Very Different Assets, the Russell 2000 and Muni Bonds, Both Look Overvalued

Things have come to a pretty pass.  The romances are going flat…

Let’s start with munis.  It’s pretty simple.  Two Septembers ago, I wrote a post titled Gold on Hold; The New Play May Be in Munis.  This was done in the context of recession worries, and was in the context of a well-documented and [...]

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Yotai Gap Continues to Enlarge as Corporations Risk Their Balance Sheets To Shore Up Stock Prices

As one of the few American chroniclers of the still-obscure “yotai gap” phenomenon that has been present in Japan for a number of years, I read with interest a ZH post today that discusses it without using the term (LINK).  Here is a graph lifted from that post (click on chart to enlarge):

I [...]

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Germany’s Incomplete Economic Recovery Supports the Bond Bull Market

Germany’s national economic statistical repository provides an interesting set of graphs that correlate with the collapsing interest rate structure in that country.  Two-year bunds now yield a negative 0.08% per year.  The 10-year bund yields 1.27%, down from over 2.1% only one year ago.   No wonder that with the U.S. interest rate structure so [...]

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More Hints That QE Will Not Be Unwound Any Time Soon; Implications May Continue To Be Bullish For Treasury Bond Prices

The Fed is hinting that quantitative easing is here to stay:  there may be no unwinding of its expanding balance sheet in 2015.  Bloomberg.com reports (LINK):

A decision by the Federal Reserve to expand its bond buying next week is likely to prompt policy makers to rewrite their 18-month old blueprint for an exit from record [...]

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Record Low U.S. Birth Rate Parallels Japan

Fewer babies born per capita are pushing the U.S. toward zero population growth.  This began happening in Japan around the time it moved from an era of rising prices to one of price stability or very mild deflation, despite repeated “quantitative easing” by the Bank of Japan.  Bloomberg reports (LINK):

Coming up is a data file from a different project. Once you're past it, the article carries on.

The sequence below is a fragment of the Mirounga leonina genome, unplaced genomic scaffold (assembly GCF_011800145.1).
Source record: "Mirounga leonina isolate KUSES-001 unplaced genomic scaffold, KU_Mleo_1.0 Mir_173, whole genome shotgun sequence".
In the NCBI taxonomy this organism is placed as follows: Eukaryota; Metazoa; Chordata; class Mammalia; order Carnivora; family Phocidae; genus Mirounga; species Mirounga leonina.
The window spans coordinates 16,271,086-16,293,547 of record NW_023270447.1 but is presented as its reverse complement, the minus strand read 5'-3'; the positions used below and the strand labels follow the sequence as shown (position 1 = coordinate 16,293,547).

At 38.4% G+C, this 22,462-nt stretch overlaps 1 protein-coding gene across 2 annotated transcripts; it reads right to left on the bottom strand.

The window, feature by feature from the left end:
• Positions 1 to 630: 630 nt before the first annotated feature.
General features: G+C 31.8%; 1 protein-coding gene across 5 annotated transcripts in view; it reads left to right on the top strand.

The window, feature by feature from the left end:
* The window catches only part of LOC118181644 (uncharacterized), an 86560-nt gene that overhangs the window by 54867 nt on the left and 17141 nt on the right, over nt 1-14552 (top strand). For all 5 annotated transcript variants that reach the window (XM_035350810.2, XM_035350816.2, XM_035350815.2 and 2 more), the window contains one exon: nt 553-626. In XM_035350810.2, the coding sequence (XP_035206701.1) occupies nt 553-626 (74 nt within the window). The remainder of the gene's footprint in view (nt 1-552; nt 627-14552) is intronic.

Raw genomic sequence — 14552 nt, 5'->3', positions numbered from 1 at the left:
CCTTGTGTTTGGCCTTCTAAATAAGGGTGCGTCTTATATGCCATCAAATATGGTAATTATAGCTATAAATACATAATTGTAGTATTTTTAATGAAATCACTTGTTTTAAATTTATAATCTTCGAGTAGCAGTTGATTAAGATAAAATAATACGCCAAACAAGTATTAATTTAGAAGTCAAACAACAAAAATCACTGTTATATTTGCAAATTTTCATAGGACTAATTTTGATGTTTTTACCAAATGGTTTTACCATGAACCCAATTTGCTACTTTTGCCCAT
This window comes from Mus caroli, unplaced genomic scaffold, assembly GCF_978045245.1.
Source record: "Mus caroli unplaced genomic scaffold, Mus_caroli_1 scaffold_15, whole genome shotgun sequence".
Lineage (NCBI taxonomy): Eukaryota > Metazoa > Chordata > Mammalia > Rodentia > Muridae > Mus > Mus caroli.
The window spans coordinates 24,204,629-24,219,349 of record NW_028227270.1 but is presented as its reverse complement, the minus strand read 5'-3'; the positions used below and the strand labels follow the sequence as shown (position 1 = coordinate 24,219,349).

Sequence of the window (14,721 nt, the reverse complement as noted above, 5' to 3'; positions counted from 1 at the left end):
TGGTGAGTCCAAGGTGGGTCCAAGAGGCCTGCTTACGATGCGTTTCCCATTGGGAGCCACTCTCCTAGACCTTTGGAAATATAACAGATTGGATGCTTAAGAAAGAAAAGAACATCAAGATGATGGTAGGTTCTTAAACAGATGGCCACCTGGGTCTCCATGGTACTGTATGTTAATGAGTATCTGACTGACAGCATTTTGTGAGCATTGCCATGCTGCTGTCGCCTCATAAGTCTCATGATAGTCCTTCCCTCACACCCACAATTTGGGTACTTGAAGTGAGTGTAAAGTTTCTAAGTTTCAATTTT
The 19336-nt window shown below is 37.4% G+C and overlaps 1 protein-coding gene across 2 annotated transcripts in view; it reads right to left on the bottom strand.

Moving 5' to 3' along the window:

Recession Left Baby Bust as [...]

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Are Chinese Stocks Signaling Yet Lower Lows In U.S. Interest Rates?

What do Chinese equities have to do with U.S. interest rates?  Perhaps more than one would think.  This is a multi-year chart of the Shanghai Composite (stock) Index:

 

Anyone who has a passing familiarity with what’s happened to U.S. interest rates the last several years can see there is a close correlation between [...]

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Some Risk Assets Getting Frothy While the Amazing Treasury Bond Bull Market Rolls On Under Most Radar Screens

I’m not a downer all the time.  I try to go where the data leads, in a risk-averse manner.  If it keeps pointing in the same direction, so be it.

When I first began writing on this website in August 2010, I argued against the prevailing gloom.  Recovery Summer as predicted by the advocates of Keynesian stimulus had [...]

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Demographic Changes and Surprise Weakening in Corporate Profits Might Support Even Higher Prices for Treasury Bonds

In an historical rarity, the Dow Jones Industrial Average and the S&P 500 Index are both below where they were five years ago.  In contrast, the price of gold and the price of Treasury bonds have each soared.  The combination of gold rising along with silver and many other commodities while at the same time [...]

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How Japanese Bonds Might Still Be a Good Investment

Periodically the blogosphere, as well as some of the MSM and academia, raise the question of how Japan’s government is going to avoid insolvency.  Federal debt exceeds 200% of GDP and continues to rise.  Until now, the solution has been for interest rates to decline, thus allowing interest costs  to stay relatively stable.  

The bogeyman [...]

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JPM’s Whale of a Problem and Futures Market Scandals May Help Lead to Negative Rates on Bank Deposits

The Telegraph (U.K.) had a terse description of JPM’s Chief Investment Office that helped crystallize my thinking:

The bank stunned Wall Street when it disclosed that a series of bets made by the CIO on the health of major companies had triggered the . The CIO’s job is to invest deposits that the bank has yet [...]

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Enemy Action in Munis

Once is happenstance. Twice is coincidence. Three times, it’s enemy action.

—Auric Goldfinger, quote from Goldfinger (1959)

Leaving aside Vallejo’s bankruptcy of a while ago, municipal bond investors have been hit with a rat a tat tat of three California municipal bankruptcies in short order.  Stockton, Mammoth Lakes, then San Bernardino.  [...]

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